This information is for guidance purposes only and should not be regarded as a substitute for taking legal advice. Please refer to the full General Notices on our website.
About this article
SubjectThe Benefits and Pit-falls of Shared Work-Spaces
ExpertiseCommercial Real Estate
Published08 October 2018
Read, listen and watch our latest insights
- 22 September 2023
Talking Employment Law: New family friendly rights
In this first podcast in the ‘Talking Employment Law’ series, Lucy Densham Brown and Rebecca Dowle, members of the employment team summarise some of the big new family-friendly Bills that are working their way through parliament.
- 20 September 2023
- Commercial Real Estate
Commercial buyers beware of residential Stamp Duty Land Tax
This article discusses a recent case in which a property buyer calculated the Stamp Duty Land Tax due on the purchase at a lower rate, due to the mixed-use purpose of the property.
- 19 September 2023
- Privacy and Data Protection
Organisations’ use of social media: Data protection
Social media applications (or commonly known as ‘apps’) are being developed all the time and we are constantly being introduced to new social media platforms, some of which take almost no time to gain huge popularity.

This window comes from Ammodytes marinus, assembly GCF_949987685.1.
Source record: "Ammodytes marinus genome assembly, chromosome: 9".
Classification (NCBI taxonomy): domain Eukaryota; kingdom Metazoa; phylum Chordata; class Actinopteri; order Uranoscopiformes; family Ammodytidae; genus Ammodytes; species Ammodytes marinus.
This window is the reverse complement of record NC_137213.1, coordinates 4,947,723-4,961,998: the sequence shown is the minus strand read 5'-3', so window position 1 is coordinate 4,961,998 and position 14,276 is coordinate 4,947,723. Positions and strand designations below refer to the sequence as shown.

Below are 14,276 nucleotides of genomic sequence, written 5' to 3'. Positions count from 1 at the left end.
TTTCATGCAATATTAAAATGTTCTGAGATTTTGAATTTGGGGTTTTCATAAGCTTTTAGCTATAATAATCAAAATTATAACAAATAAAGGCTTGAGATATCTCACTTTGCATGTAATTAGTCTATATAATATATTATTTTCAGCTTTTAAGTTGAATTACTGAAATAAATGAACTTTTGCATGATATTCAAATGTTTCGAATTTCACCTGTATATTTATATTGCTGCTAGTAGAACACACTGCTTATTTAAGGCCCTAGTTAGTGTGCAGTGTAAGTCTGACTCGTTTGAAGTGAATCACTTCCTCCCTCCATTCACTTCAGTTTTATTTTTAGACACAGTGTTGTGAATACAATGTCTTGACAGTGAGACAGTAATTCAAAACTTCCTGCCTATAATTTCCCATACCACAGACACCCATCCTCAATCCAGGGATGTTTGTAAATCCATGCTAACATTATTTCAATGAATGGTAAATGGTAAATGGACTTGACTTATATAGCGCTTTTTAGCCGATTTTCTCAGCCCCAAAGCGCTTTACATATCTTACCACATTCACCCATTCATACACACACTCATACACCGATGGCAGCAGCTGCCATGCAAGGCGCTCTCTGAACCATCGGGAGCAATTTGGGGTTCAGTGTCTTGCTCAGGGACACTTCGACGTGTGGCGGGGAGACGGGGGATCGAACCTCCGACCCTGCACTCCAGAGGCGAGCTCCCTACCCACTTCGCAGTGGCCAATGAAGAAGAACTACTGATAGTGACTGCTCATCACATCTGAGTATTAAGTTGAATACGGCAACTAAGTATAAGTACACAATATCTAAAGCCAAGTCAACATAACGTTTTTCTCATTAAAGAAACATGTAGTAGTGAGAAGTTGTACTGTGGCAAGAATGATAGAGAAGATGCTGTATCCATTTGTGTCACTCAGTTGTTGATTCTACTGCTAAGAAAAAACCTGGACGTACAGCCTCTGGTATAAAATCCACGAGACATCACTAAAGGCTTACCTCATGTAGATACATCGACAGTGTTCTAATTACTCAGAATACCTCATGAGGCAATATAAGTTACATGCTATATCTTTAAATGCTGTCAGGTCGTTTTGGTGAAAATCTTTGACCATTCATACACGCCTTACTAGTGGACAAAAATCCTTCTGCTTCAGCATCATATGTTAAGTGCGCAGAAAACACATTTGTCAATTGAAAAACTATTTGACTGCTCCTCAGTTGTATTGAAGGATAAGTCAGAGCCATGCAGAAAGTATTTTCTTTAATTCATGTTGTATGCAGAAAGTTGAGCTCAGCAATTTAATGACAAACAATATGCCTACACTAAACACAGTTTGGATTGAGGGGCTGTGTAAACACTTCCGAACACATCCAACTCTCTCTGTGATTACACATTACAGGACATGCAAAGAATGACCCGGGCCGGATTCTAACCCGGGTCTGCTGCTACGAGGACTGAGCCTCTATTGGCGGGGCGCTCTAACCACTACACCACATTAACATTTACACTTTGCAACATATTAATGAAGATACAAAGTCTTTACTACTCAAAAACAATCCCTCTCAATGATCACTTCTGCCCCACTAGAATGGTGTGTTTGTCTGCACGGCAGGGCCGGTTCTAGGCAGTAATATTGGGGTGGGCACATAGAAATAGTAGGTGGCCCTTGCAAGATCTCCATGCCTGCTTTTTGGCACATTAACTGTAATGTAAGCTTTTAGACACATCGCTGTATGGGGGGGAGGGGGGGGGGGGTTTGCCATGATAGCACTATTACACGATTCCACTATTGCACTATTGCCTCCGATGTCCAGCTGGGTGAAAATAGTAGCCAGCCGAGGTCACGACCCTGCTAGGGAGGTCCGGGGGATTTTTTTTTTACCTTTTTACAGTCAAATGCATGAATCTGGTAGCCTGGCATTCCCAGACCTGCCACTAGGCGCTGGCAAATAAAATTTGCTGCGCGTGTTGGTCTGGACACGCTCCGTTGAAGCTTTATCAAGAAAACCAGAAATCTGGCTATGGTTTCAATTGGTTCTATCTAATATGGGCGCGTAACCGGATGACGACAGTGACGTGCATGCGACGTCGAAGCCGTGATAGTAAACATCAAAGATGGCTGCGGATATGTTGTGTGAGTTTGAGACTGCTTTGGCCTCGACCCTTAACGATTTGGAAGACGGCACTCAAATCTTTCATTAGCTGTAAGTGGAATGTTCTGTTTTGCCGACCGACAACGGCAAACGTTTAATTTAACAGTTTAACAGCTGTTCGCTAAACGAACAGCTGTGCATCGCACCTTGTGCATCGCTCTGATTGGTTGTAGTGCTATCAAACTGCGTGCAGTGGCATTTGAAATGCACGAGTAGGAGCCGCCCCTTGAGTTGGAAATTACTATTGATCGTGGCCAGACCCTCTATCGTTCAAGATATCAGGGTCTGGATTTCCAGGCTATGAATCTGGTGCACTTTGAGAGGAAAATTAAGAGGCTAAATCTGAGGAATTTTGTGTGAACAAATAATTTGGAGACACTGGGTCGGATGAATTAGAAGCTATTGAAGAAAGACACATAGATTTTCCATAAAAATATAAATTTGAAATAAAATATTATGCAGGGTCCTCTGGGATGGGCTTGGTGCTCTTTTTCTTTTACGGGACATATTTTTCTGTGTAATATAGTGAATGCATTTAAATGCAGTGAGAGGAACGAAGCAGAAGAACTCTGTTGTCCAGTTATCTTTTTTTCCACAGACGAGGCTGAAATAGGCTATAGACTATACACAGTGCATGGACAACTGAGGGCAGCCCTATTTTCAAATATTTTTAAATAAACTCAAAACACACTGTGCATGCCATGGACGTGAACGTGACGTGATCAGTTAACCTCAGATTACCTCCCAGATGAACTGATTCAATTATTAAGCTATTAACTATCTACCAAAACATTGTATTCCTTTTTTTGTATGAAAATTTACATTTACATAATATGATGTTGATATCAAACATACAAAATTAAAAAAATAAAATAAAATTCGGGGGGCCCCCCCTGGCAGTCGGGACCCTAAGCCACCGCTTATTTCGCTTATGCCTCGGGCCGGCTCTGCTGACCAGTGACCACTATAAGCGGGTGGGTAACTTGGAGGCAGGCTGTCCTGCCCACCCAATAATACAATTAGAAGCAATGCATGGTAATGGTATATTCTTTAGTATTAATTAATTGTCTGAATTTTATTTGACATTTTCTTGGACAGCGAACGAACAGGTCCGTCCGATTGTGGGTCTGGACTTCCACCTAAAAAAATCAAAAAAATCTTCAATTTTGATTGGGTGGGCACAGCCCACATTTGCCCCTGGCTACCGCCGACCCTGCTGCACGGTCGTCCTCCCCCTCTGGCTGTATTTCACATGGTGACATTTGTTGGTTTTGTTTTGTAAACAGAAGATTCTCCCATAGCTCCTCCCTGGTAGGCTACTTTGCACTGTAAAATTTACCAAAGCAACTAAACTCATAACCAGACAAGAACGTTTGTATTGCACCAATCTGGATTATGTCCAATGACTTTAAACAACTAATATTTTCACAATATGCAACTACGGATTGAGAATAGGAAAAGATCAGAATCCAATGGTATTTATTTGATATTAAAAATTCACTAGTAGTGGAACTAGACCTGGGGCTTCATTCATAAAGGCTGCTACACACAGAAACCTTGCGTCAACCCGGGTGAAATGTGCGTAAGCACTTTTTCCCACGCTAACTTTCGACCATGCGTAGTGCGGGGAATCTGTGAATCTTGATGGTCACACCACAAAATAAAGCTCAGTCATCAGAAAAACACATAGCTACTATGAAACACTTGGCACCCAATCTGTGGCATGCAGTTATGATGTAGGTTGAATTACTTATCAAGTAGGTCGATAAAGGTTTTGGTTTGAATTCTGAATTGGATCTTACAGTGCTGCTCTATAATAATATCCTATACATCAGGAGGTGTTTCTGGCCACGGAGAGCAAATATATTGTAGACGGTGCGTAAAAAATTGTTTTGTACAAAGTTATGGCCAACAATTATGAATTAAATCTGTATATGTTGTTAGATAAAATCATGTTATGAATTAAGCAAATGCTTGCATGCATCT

- 14 September 2023
Entrepreneurial Dreams: What is the Innovator Founder Visa?
In an era defined by innovation and entrepreneurship, the United Kingdom has made a substantial effort towards fostering its reputation as a global hub for start-ups and innovators. The introduction of the UK’s ‘Innovator Founder’ route has marked a pivotal moment in the country’s immigration policy.
- 11 September 2023
- Corporate and M&A
Changes to the tax treatment of Employee Ownership Trusts
The government published a consultation on 18 July 2023 seeking the public’s views on its proposals to reform the tax treatment of Employee Ownership Trusts and Employee Benefit Trusts. Parties are invited to express their opinions via email via the government website until the consultation closes on 25 September 2023.